By NATARIO McKENZIE
Tribune Business Reporter
The new fly fishing industry regulations’ penalties were yesterday described as “draconian, disproportionate and hostile”, with one high-end bonefishing lodge executive yesterday outlining several concerns over the reforms.
Peter Mantle, managing director of the The Delphi Club, a luxury bonefishing lodge and micro-hotel on Abaco, said that “despite the mitigation provided by the fixed penalty scheme, we consider the penalties for non-compliance with these regulations to be draconian/disproportionate, and therefore hostile”.
V Alfred Gray, minister of agriculture and marine resources, yesterday said the regulations provided for a fixed $250 penalty for anyone engaging in fly fishing without a license.
But if a person is convicted by a magistrate, they could face a fine of up to $2,000, six weeks imprisonment or both. The fly fishing regulations are expected to take effect on January 9.
The regulations, approved by Cabinet last October, will require anglers above the age of 12, and who wish to fish in the flats, to apply for a personal angler’s license and pay a prescribed fee. Non-citizens will have to pay $15 for a day license, $20 for a weekly license, $30 for a monthly license and $60 for an annual license.
Mr Mantle said: “We have no problem in principle with the angler license requirement, but we have heard nothing about the practical implementation.
“We have not been officially informed by anyone as to whether there is even an online application system yet or how this will work in practice. In fact, we have not been officially informed about these regulations in any respect at any stage.”
Mr Mantle also expressed concerns over the stamping of licenses at a Bahamian ‘port of entry’, a concern which was also expressed by the international non-profit conservation organisation, Bone Fish Tarpon Trust.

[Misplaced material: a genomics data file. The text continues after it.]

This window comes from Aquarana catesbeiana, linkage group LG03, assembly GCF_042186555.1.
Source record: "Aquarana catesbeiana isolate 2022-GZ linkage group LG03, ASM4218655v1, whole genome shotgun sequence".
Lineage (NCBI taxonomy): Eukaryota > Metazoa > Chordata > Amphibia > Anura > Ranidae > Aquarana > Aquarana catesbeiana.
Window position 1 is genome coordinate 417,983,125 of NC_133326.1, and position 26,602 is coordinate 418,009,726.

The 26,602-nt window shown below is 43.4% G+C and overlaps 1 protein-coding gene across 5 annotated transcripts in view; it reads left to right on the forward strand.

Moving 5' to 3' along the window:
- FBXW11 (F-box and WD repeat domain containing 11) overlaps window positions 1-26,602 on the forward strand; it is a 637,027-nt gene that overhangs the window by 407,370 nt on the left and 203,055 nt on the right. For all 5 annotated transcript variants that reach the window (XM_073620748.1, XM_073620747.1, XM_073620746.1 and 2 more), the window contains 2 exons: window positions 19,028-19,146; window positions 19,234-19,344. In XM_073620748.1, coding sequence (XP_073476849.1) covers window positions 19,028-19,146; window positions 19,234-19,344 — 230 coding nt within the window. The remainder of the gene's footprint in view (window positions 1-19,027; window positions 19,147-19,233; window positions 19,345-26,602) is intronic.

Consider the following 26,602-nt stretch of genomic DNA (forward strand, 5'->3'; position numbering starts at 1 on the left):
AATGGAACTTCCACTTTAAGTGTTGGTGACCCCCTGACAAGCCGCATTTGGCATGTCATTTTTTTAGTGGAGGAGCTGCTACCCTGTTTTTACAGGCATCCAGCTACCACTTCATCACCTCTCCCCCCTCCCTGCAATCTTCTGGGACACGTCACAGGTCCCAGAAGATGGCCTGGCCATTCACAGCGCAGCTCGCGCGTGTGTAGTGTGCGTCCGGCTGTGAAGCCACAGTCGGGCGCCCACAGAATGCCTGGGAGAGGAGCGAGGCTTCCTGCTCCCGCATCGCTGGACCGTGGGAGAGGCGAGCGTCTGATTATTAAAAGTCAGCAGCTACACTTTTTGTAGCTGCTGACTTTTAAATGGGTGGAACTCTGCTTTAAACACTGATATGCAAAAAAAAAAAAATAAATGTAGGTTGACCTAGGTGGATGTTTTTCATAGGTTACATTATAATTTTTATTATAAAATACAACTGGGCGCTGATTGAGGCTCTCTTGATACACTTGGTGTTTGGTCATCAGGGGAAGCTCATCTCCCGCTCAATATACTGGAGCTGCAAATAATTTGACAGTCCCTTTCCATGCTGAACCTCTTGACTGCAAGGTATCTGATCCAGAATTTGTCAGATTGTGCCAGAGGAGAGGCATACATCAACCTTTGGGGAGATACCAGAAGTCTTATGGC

“The proposed port-of-entry franking of licenses serves no obvious purpose. Such a bureaucratic overlay is unwelcoming and unnecessary,” he argued.
“ It is in everyone’s interest - including the Government’s - that the licensing process is as straightforward and easy as possible, with a simple online mechanism and no more, if compliance and revenue are to be optimised.
Mr Mantle continued: “The position of second homeowners with their own flats boats remains deeply invidious. Unless they fish alone (unwise for a number of reasons), they are compelled to take a guide - assuming that their boats do not qualify as “a Bahamian owned or licensed charter vessel” in Regulation 3.
“I think this is spectacularly unwise and will seriously damage interest in investment in the Bahamas. It is also, in effect, retrospective legislation that is always bad policy, and will affect people who have already invested large sums in the Bahamas.”
Mr Mantle also argued that the reference to “approved fly fishing associations” in relation to guide certification is “unnecessarily specific”.
“The Minister should be able to approve anybody or agency that he so chooses - not just a fly fishing association - to do the necessary; it might be a government agency, an independent training company, or whoever the Minister thinks has competence,” he added.